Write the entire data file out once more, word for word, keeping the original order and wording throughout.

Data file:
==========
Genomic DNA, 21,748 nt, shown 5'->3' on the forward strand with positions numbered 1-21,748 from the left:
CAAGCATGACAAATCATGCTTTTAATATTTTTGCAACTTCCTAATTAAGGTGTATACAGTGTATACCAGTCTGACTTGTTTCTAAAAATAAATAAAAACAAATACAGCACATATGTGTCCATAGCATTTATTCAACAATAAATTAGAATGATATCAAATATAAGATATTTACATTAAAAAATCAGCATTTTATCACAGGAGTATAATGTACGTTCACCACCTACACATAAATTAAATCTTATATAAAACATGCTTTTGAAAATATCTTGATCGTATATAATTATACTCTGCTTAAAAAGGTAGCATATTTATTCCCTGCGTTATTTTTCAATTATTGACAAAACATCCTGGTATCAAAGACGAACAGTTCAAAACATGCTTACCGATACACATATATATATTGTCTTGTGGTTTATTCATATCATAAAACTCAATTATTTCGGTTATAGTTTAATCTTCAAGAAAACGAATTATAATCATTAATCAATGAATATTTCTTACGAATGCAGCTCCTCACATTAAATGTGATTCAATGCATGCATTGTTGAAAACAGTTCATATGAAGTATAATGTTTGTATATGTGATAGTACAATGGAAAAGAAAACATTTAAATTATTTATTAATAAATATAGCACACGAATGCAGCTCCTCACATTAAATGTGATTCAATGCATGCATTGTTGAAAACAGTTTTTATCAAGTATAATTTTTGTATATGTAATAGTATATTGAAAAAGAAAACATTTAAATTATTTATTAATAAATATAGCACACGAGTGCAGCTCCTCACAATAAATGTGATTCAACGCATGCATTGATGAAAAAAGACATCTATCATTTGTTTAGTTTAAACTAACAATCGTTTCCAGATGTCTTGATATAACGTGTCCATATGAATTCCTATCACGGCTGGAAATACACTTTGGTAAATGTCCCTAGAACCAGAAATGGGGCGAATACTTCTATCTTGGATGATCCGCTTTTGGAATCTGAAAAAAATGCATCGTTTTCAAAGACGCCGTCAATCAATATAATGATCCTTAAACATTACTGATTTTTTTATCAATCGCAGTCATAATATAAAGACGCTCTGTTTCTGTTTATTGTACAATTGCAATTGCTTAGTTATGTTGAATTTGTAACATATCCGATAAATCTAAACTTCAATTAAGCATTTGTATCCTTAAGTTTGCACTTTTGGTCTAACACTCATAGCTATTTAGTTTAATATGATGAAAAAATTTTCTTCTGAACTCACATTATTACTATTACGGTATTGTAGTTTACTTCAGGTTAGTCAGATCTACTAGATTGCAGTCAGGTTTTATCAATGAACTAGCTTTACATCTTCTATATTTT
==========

Genomic DNA, 21,748 nt, shown 5'->3' on the forward strand with positions numbered 1-21,748 from the left:
CAAGCATGACAAATCATGCTTTTAATATTTTTGCAACTTCCTAATTAAGGTGTATACAGTGTATACCAGTCTGACTTGTTTCTAAAAATAAATAAAAACAAATACAGCACATATGTGTCCATAGCATTTATTCAACAATAAATTAGAATGATATCAAATATAAGATATTTACATTAAAAAATCAGCATTTTATCACAGGAGTATAATGTACGTTCACCACCTACACATAAATTAAATCTTATATAAAACATGCTTTTGAAAATATCTTGATCGTATATAATTATACTCTGCTTAAAAAGGTAGCATATTTATTCCCTGCGTTATTTTTCAATTATTGACAAAACATCCTGGTATCAAAGACGAACAGTTCAAAACATGCTTACCGATACACATATATATATTGTCTTGTGGTTTATTCATATCATAAAACTCAATTATTTCGGTTATAGTTTAATCTTCAAGAAAACGAATTATAATCATTAATCAATGAATATTTCTTACGAATGCAGCTCCTCACATTAAATGTGATTCAATGCATGCATTGTTGAAAACAGTTCATATGAAGTATAATGTTTGTATATGTGATAGTACAATGGAAAAGAAAACATTTAAATTATTTATTAATAAATATAGCACACGAATGCAGCTCCTCACATTAAATGTGATTCAATGCATGCATTGTTGAAAACAGTTTTTATCAAGTATAATTTTTGTATATGTAATAGTATATTGAAAAAGAAAACATTTAAATTATTTATTAATAAATATAGCACACGAGTGCAGCTCCTCACAATAAATGTGATTCAACGCATGCATTGATGAAAAAAGACATCTATCATTTGTTTAGTTTAAACTAACAATCGTTTCCAGATGTCTTGATATAACGTGTCCATATGAATTCCTATCACGGCTGGAAATACACTTTGGTAAATGTCCCTAGAACCAGAAATGGGGCGAATACTTCTATCTTGGATGATCCGCTTTTGGAATCTGAAAAAAATGCATCGTTTTCAAAGACGCCGTCAATCAATATAATGATCCTTAAACATTACTGATTTTTTTATCAATCGCAGTCATAATATAAAGACGCTCTGTTTCTGTTTATTGTACAATTGCAATTGCTTAGTTATGTTGAATTTGTAACATATCCGATAAATCTAAACTTCAATTAAGCATTTGTATCCTTAAGTTTGCACTTTTGGTCTAACACTCATAGCTATTTAGTTTAATATGATGAAAAAATTTTCTTCTGAACTCACATTATTACTATTACGGTATTGTAGTTTACTTCAGGTTAGTCAGATCTACTAGATTGCAGTCAGGTTTTATCAATGAACTAGCTTTACATCTTCTATATTTT